Harvard Prof Appeals on Behalf of CUNY Colleague
Warren Professor of American History Akira Iriye spearheaded a drive by two dozen prominent historians who sent a letter last week to the chancellor of the City University of New York (CUNY) protesting the system’s decision not to reappoint Robert David “KC” Johnson ’88.
Iriye joins a fray that has embroiled students and faculty members across the Brooklyn campus.
Students have flocked to Johnson’s support, forming an organization on his behalf called Students Against Academic Terrorism and planning a protest rally for Dec. 4, which could attract up to 150 students, said Daniel W. Weininger, one of the group’s founding members.
Yesterday the college’s student government filed a formal resolution condemning the way administrators handled Johnson’s case and claiming their actions violate freedom of speech guarantees in the school’s constitution.
According to Johnson, his dismissal came after he fell into disfavor with the history department. The first clash occurred over the make-up of a post-Sept. 11 panel. Then Johnson had a series of run-ins with department chair Phillip F. Gallagher—over the search for a new professor, over the students Johnson admitted to his classes and generally over the way he conducted himself with colleagues.
Finally, in an Oct. 29 letter, the president of the college informed Johnson that he would have to leave at the end of the academic year.
According to former Brooklyn history department chair Paula S. Fichtner, the series of events leading up to the dismissal letter amounted to “a campaign of harassment” to oust Johnson.
Last Tuesday, Iriye, Fichtner and 19 other historians from around the country—including Warren Professor of American History Ernest May and Columbia University historian Alan Brinkley—sent their letter to the CUNY chancellor expressing “shock and dismay” at Johnson’s treatment.
They accused Brooklyn College of overlooking his scholarship and teaching ability and judging him on a subjective standard of “collegiality,” a criterion for evaluating professors that does not appear in CUNY’s written guidelines.
“This decision reflects a ‘culture of mediocrity’ hostile to high academic standards,” the letter says. “Introducing a redundant category of collegiality rewards young professors who ‘go along to get along’ rather than expressing independent scholarly judgement.”
“It poses a grave threat to academic freedom, since the robust and unfettered exchange of ideas is central to the pursuit of truth,” the letter adds.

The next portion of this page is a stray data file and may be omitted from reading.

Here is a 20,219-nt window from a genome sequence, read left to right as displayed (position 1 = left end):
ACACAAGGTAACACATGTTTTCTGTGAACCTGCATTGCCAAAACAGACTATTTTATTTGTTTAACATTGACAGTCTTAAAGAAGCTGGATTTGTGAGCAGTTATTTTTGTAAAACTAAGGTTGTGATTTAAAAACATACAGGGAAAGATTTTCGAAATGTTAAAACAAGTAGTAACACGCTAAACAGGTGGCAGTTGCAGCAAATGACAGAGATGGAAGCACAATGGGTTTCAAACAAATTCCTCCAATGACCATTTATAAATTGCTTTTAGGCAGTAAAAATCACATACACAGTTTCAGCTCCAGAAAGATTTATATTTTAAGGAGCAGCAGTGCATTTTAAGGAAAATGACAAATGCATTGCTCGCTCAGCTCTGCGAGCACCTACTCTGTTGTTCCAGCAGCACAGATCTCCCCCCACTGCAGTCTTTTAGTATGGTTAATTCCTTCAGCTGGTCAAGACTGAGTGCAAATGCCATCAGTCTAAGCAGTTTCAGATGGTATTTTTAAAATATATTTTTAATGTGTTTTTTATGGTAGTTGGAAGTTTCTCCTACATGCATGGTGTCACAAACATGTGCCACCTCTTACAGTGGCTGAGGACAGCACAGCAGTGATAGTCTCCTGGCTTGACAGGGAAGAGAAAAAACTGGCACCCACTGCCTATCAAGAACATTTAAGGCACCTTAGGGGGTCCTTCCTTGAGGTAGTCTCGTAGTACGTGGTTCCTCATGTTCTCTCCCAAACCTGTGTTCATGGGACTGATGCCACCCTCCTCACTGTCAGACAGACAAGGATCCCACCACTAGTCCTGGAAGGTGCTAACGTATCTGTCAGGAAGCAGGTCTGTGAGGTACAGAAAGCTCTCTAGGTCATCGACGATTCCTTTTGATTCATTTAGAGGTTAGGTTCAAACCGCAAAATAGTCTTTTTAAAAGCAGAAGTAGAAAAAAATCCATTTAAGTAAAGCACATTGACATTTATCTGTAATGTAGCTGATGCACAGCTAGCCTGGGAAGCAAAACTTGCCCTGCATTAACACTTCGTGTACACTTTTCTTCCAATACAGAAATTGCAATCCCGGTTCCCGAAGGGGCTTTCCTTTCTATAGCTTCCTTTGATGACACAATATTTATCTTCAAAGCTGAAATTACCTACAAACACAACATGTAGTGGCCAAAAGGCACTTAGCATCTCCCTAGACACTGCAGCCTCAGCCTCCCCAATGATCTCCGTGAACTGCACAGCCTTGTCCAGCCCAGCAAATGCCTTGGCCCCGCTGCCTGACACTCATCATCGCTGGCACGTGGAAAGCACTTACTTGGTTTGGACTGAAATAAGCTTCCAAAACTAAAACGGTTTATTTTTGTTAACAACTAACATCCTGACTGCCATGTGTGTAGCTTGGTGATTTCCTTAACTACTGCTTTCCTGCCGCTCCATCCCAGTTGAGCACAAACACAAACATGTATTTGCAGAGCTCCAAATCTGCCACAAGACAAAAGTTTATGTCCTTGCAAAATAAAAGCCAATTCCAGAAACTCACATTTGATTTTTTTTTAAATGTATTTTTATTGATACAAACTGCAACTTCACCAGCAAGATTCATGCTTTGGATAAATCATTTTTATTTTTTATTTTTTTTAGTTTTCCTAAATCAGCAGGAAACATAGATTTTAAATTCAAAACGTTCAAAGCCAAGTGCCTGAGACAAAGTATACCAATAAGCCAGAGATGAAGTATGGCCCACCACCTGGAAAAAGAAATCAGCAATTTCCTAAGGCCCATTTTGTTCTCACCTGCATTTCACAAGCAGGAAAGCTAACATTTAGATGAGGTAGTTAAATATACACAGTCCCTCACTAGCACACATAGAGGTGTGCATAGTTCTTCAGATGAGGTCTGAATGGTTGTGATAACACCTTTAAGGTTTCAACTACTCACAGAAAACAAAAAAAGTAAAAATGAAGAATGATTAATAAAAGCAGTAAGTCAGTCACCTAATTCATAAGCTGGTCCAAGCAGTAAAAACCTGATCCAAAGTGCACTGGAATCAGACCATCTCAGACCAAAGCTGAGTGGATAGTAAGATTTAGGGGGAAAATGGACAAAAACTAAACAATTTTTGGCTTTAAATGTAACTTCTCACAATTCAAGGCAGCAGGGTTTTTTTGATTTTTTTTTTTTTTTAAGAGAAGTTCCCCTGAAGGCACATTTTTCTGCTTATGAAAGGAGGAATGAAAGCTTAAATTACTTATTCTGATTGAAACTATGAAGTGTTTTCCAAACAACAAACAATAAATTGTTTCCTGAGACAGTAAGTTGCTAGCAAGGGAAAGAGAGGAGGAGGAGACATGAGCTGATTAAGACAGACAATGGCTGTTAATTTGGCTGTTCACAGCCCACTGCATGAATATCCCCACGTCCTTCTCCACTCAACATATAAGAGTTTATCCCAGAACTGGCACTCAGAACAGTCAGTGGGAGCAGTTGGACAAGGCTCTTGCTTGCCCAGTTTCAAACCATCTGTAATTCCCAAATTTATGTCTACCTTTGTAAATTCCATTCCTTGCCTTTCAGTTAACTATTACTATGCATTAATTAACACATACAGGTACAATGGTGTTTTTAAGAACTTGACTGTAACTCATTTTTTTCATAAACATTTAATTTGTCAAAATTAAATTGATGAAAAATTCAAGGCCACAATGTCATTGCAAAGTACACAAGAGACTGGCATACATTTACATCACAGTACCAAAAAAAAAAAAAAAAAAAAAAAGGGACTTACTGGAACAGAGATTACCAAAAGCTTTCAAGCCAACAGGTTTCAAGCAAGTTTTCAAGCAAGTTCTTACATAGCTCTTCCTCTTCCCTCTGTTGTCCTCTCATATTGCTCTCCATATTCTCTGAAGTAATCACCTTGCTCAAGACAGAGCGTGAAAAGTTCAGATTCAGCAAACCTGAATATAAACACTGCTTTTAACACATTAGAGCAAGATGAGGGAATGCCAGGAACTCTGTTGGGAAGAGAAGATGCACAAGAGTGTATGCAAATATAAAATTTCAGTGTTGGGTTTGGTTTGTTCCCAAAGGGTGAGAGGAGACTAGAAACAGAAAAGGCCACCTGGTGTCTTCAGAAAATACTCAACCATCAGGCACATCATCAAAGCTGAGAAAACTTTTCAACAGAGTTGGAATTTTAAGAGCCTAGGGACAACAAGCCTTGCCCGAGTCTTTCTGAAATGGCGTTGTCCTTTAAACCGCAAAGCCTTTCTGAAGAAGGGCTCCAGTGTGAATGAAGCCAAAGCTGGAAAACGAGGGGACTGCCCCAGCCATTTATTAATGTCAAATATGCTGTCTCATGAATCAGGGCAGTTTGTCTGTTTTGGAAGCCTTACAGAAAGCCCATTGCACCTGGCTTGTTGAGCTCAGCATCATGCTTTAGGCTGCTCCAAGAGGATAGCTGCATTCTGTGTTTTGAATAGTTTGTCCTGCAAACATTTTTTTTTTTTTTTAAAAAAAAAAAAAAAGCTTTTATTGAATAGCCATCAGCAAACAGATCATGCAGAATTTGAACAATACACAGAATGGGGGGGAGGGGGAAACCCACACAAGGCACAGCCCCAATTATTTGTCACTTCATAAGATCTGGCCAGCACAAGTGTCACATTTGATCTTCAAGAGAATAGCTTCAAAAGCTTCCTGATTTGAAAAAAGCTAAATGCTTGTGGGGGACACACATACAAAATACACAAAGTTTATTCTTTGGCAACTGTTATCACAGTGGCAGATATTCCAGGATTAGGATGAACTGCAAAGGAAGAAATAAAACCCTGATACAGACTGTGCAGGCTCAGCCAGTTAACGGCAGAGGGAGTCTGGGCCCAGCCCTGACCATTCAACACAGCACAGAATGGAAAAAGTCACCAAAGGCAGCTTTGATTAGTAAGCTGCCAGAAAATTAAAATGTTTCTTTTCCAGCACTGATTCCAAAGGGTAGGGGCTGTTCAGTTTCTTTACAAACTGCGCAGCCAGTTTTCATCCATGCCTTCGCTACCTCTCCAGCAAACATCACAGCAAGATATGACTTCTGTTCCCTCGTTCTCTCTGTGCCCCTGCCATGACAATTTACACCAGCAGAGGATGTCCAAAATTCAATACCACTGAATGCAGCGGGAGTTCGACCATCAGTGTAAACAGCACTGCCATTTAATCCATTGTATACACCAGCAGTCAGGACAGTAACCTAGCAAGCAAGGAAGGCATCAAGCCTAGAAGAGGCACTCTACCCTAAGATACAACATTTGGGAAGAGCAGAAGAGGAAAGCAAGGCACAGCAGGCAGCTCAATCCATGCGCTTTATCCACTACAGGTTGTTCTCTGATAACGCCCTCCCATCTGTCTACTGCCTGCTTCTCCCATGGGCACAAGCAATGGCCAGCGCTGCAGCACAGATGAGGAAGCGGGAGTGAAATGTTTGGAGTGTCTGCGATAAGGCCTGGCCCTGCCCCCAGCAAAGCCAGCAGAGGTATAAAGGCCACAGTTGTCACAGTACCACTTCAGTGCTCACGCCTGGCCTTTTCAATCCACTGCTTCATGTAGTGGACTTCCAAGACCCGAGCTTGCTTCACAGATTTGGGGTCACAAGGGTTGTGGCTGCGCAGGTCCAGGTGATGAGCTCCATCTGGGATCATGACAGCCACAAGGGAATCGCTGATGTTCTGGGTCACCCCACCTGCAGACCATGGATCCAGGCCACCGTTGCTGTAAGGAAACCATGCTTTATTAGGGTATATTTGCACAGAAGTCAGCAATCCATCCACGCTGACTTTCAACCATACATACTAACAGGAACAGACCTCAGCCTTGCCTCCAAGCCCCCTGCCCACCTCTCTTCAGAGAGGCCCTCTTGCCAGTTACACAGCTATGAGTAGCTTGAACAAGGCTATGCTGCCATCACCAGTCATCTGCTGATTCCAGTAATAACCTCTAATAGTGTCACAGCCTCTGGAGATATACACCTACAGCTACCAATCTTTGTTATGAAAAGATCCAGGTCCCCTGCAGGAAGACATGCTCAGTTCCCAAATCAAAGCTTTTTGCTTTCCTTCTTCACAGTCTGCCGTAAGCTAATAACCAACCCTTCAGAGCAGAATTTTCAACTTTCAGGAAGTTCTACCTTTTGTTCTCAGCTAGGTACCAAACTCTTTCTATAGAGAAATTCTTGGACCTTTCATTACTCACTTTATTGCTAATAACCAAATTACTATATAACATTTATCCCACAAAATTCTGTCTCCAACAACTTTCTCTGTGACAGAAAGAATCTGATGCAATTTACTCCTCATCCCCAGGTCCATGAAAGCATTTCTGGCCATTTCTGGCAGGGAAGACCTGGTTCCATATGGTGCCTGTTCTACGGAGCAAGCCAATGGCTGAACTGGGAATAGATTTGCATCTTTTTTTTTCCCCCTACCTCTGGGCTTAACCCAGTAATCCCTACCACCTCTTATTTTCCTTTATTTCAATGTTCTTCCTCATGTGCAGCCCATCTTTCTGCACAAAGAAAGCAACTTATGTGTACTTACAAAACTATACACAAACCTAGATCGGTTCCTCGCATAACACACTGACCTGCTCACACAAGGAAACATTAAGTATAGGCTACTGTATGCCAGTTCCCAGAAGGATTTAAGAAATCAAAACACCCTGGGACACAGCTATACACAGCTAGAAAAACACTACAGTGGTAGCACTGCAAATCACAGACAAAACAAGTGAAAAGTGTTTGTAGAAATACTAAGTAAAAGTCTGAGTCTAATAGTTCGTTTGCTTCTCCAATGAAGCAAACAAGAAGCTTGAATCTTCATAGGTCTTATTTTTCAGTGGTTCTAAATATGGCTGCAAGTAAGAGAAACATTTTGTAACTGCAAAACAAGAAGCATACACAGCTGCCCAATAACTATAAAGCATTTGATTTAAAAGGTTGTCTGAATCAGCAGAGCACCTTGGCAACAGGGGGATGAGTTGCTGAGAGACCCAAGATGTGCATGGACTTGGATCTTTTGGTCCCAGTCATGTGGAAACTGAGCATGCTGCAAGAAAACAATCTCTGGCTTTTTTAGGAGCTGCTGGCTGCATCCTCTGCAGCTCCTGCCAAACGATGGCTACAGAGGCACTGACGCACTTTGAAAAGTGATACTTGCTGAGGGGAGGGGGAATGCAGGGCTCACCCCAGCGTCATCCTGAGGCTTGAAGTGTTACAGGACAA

Since Iriye sent the letter, three more scholars have added their names and he said he continues to look for more signatories.
“This is the first time in my experience that scholars have gotten together to protest a decision like this,” Iriye said. “I am terribly upset and mystified by it. KC is a very visible scholar and a spectacular teacher.”
Johnson said his treatment by college officials had been “ethically wrong.”
“The outpouring of support from the leading scholars in my field makes me feel good, because they value my work,” he said. “But it is embarrassing to be denied tenure. People say you’re a failure.”
Gallagher and other CUNY officials declined comment, but Brooklyn College released a statement last week defending its procedures in the Johnson case.
“All aspects of a person’s performance are considered as part of these processes, including his or her relationship to students, faculty and the department,” the statement said.
One member of the CUNY board of trustees, which could be called on to review the case in the future, said he objects to the way Brooklyn College judged Johnson’s bid for tenure and “can’t imagine” that the trustees would favor his departure.
“Collegiality is an appropriate criterion if I wanted to join a prestigious country club and play well with the other children,” said Jeffrey S. Wiesenfeld, “but it is not that which is necessary to determine whether someone is a good professor.”
Fall From a Department’s Graces
The relationship between Johnson and Iriye, his intellectual mentor, goes back nearly 15 years.
After graduating from the College with honors in 1988, Johnson continued his study of history at the University of Chicago—where he went expressly to work with Iriye.
When Iriye received an appointment at Harvard in 1989, Johnson followed him back to Cambridge to continue his graduate work. As he worked on his dissertation about progressives in American foreign policy in the 1920s and ’30s, Johnson taught extensively for Iriye and May and won the Levinson Prize for outstanding teaching fellow.
He taught at Williams College for four years as an untenured assistant professor—then declined an offer of tenure from Williams to accept an untentured position at Brooklyn College.